Marketing is important and the laws that control it are eye-watering6 min read

What is Marketing?

Many people have sought to simply explain what marketing is. So, Marketing is the activity of passing a message to a selected audience on a specific subject to inspire action.  

There are a number of questions raised by that statement, such as:

  • What is the message that needs communicating?
  • How do you effectively get that message across?
  • Who is the audience and where do you find them?
  • What is the subject you are talking about?
  • To what action do you want the audience to jump to?

This list could go on, and for that reason, this business function is tricky to roll up into a single sentence.  There are probably more techniques than any other function is business.  It is a fluid set of Activities that vary in every organisation.  Some of that variance is down to the people doing Marketing, other differences are driven by business style.

How does Marketing fit with Sales?

There is also a very thin line between Marketing and Sales.  However, the two functions do have some very specific activities and skills that are worth separating, even if you do have one person doing both!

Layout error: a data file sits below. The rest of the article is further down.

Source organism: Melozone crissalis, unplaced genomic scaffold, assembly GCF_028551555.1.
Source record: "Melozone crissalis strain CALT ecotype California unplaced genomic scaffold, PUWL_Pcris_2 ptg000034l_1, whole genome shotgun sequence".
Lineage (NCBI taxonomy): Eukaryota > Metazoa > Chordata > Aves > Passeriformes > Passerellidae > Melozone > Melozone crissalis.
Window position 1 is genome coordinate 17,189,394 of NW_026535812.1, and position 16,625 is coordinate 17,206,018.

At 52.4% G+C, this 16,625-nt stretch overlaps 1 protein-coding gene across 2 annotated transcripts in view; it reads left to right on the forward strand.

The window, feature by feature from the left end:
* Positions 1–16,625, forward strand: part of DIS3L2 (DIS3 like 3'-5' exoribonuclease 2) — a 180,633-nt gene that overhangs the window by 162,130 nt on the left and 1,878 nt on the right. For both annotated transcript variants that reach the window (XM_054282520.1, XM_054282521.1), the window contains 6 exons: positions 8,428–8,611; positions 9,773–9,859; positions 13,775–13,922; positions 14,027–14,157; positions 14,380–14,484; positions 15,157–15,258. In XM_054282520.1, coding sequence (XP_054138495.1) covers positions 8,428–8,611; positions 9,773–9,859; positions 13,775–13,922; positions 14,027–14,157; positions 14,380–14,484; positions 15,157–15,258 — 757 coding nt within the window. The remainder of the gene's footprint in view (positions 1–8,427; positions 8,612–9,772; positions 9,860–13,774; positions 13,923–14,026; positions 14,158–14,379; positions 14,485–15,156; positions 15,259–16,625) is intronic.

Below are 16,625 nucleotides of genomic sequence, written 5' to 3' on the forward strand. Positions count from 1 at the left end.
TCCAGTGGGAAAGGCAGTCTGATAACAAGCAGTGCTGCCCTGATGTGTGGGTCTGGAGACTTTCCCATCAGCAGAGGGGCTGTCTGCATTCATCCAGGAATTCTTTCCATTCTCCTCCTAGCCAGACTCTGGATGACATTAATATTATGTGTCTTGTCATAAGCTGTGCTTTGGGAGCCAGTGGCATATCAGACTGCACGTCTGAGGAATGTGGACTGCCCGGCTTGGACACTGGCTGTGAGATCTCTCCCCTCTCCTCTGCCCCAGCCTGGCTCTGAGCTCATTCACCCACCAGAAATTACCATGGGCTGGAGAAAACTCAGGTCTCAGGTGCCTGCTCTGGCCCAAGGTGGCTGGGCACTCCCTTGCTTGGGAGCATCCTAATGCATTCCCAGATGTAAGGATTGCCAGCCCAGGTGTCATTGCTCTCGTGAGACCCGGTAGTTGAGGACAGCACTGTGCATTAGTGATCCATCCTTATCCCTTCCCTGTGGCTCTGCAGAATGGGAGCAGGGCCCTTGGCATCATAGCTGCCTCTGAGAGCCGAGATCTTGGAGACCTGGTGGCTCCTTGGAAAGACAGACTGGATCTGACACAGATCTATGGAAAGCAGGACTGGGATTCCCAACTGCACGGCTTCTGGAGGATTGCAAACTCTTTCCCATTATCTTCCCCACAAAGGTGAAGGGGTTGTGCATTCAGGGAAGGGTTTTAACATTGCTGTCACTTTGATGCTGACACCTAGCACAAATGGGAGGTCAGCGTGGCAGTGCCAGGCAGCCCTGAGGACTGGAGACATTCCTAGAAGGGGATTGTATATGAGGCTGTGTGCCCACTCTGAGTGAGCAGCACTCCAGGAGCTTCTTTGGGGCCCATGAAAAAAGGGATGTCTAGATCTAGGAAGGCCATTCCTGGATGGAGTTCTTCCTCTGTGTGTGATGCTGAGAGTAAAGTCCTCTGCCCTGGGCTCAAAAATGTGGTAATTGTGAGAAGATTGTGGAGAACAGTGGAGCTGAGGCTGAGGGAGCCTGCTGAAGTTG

Marketing is about making your organisation known, or better known, to other organisations or individuals.  It uses your Brand to find Contacts who may be interested in your Products and Services.  You may also use, advertising, social media, conferences, trade shows and even ‘cold calling’.  However, once the contact is known and has expressed an interest, the Sales function and the related range of activities take over.

Common Activities

There is a range of activities usually undertaken to manage this very visible function, including :

  • Brand design, promotion and awareness
  • Inbound Management
  • Content Management
  • Social Media Management
  • Traditional and Digital Advertising
  • Public Relations Management
  • Promotional Event Management

Primary Acts and Regulations

There are a number of historical ‘Marketing’ Acts, primarily aimed at the Agricultural Industry.  However, in terms of the general aspects of the function, there is little direct legislation.